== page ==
Foundations should be more transparent but payouts are not the answer

Paul Ramsbottom

The issue of mandatory payout for UK foundations is re-emerging as a hot topic of debate. The suggestion of enforcing a blanket minimum payout (generally drawing from North American models and arbitrarily taking 5 per cent as the norm) is widely rejected by British foundations. The motivations behind this rejection are too often poorly understood and proponents of mandatory payout sometimes retreat into rather crude analysis.

Jake Hayman, for example, speaks darkly of tax avoidance and forces of conservatism. In an Alliance podcast, he caricatured foundations as ‘invested in porn, arms, tobacco… making annual donations to private schools’. Of course, every sector needs provocateurs. The challenge comes if shriller voices prevail and legislation is introduced that actively damages philanthropy.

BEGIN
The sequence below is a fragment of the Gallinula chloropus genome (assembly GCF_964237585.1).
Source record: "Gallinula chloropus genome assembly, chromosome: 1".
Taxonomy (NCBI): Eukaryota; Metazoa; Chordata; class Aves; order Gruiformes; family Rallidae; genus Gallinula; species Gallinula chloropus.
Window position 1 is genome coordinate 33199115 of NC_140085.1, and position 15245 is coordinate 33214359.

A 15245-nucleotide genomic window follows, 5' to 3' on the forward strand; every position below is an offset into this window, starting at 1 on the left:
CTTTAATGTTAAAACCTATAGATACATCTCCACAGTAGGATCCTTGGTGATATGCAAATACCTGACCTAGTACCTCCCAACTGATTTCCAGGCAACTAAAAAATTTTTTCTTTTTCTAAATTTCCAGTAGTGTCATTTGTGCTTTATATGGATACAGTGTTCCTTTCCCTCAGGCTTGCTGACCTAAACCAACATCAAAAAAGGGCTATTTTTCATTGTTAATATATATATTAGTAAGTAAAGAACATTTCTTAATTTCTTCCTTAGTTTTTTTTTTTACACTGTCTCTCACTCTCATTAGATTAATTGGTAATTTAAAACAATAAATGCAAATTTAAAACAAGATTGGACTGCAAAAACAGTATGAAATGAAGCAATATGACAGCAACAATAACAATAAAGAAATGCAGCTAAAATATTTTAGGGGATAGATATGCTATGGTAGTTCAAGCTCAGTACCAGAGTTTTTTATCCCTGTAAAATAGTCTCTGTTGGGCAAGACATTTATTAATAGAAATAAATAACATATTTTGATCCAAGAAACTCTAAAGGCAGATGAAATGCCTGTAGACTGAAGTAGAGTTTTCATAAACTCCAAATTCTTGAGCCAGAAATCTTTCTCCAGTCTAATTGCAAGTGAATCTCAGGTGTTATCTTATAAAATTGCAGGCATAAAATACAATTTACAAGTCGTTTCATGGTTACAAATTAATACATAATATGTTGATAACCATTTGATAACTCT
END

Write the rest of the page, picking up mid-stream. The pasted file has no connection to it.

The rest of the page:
Some fundamental points are often misconstrued in debates about payouts.  Most of all, it’s worth re-stating that there is no tax incentive to maintain an endowment once a foundation has been established. In addition, foundation endowments are not passive treasure chests to be raided at whim. The careful stewardship of a foundation’s endowment is the goose that keeps laying the golden egg.

Let me take The Wolfson Foundation as an example. Working with our Investment Committee we set an investment target of inflation plus 4 per cent. By any investment standard, this is an exacting long-term target for a medium-risk portfolio. Spending anything above 4 per cent of our endowment makes little sense if we anticipate being around for the long term.

 
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